Speaking directly about the commercialisation of ‘black art’ throughout the era of colonial rule, particularly in relation to mid-20th century European tourist markets, the narration moves on to explore how the skilled techniques of African artists were systematically undermined and discouraged via the colonial art schools and ateliers, where colonialists coerced artists into concentrating on satisfying Western Europe’s (and particularly France’s) increasing desire for cheaper, more hastily produced craft objects and trinkets to meet the commercial demands of the tourist art market and, only as a secondary consideration, promoted enrolment into art workshops as a way of enabling artists to sustain a living from art production.

“The particular beauty of black art is substituted by a general ugliness. An art where the objects become bibelots, a cosmopolitan art. An art of the flower-pot, the paperweight and the souvenir pen-rack, where one sees, transparently, the Tower of Babel”
(Resnais and Marker, 1953: 21.05 – 21.14 mins.)

About two-thirds of the way into the film the commentary turns more directly and poignantly towards larger-scale issues of colonial exploitation, with Resnais and Marker interspersing film footage of white mice trapped in large laboratory storage jars with aerial camera shots panning over clearings in African savannah landscapes filled with small, round, uniform Igloo-shaped dwellings as if to suggest that colonial exploitation of the African terrain and African people was akin to the types of scientific experimentations on animals in laboratories that largely remain unseen by oblivious and distant beneficiaries located in modern and affluent Western metropolises. By the final sequence the narration and visual content becomes even more intense and forceful in its message about what Resnais and Marker refer to as the slow ‘degradation of black art’ by colonialists who reduced African artists to servile puppets.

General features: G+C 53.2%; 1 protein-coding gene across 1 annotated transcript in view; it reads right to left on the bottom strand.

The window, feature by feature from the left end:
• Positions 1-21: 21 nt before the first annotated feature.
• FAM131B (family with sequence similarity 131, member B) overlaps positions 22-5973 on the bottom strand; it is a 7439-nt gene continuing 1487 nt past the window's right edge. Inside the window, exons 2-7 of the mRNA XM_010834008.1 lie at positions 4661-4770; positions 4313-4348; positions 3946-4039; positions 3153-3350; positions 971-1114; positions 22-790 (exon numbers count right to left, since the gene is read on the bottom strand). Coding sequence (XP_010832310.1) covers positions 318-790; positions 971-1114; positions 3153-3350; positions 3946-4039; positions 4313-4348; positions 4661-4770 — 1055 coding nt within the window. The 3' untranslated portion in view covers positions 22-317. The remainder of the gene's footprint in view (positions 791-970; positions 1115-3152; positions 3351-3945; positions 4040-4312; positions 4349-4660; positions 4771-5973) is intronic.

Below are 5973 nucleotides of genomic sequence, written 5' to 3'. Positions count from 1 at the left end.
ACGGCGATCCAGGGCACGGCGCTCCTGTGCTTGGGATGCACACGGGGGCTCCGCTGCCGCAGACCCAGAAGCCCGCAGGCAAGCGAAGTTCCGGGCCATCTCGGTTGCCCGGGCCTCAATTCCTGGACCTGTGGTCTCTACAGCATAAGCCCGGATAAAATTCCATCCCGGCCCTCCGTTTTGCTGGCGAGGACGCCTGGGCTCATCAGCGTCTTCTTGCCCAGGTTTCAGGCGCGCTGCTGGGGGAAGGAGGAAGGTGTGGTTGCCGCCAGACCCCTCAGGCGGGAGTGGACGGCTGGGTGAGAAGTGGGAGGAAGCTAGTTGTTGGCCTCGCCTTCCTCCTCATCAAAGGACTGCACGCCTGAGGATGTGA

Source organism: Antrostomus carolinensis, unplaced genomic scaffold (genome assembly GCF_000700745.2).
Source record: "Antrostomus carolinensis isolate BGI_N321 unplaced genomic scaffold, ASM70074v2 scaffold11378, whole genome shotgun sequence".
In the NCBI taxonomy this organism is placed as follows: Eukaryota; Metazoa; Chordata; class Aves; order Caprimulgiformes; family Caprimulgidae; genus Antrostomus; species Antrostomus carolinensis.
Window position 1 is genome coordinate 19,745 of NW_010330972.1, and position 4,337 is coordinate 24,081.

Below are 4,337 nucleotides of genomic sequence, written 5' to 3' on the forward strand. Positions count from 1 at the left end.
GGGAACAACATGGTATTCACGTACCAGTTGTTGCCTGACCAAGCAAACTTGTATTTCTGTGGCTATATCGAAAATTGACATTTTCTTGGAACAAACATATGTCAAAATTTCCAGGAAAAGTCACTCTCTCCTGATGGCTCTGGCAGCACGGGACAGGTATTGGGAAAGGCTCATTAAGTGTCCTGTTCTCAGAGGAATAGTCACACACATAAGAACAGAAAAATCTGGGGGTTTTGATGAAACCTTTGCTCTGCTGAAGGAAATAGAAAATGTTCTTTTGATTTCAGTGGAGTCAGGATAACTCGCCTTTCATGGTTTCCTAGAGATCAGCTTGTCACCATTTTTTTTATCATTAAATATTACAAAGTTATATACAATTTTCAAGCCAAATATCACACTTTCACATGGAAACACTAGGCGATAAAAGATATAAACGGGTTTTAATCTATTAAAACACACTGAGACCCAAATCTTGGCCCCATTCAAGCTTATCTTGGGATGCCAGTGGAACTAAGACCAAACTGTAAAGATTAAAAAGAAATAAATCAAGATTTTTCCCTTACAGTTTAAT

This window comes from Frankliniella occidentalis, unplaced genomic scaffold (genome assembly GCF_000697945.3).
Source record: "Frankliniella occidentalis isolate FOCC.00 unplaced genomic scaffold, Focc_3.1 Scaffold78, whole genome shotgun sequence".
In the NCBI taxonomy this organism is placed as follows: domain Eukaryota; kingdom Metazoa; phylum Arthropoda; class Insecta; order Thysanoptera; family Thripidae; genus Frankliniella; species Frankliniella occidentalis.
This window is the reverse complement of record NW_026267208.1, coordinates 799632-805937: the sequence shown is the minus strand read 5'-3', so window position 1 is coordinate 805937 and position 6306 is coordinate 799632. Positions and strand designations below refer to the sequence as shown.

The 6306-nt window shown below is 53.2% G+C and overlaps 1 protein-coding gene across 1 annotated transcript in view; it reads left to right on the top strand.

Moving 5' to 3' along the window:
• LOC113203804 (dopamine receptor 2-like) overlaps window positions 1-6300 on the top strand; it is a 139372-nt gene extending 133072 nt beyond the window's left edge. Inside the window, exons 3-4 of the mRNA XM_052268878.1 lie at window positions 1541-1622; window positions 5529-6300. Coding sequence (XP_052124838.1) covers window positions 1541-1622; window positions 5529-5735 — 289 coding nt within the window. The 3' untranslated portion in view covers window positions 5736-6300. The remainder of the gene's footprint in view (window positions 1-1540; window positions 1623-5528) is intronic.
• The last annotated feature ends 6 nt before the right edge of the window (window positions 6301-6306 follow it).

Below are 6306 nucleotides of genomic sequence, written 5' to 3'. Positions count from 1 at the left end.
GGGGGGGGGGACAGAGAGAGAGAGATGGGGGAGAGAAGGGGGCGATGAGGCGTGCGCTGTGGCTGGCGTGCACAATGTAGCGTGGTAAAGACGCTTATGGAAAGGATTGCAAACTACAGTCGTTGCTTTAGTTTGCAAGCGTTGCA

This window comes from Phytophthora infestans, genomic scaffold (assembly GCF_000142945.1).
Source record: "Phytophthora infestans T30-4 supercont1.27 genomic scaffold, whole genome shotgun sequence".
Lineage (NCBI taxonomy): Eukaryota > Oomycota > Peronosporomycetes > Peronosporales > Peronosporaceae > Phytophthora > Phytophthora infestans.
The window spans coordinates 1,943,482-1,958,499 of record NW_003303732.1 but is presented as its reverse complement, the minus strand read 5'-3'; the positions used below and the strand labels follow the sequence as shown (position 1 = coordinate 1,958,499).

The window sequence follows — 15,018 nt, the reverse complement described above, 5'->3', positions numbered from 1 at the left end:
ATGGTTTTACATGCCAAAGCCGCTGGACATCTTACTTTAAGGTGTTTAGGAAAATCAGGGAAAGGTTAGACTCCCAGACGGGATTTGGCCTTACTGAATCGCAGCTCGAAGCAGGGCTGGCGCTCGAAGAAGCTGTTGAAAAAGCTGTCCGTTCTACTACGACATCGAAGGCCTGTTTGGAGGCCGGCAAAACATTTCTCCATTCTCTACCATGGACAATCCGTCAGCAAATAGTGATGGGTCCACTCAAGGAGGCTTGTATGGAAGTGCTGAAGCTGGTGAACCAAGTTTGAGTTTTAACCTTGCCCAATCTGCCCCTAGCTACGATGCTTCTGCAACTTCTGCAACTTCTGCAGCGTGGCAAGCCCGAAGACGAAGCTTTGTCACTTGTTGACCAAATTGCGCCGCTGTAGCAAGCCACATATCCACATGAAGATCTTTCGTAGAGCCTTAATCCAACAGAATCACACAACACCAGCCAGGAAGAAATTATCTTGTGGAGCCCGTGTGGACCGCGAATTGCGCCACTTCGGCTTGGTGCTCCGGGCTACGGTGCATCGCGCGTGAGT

“From such heights Africa is a wonderful laboratory where it is possible to partially prefabricate the kind of good blacks dreamt up by the good whites.”
(Resnais and Marker, 1953: 22.39 mins.)

Collectively, the obituaries and retrospective reviews of Resnais’ life and work circulating in the French media as well as the international film press during March 2014 evaluated Statues Also Die as a powerful articulation of anti-colonial sentiments and an expression of positive attitudes towards equalities in arts and in life deemed far ahead of its time – as the film’s concluding narration on the future hopes for our shared humanity demonstrates: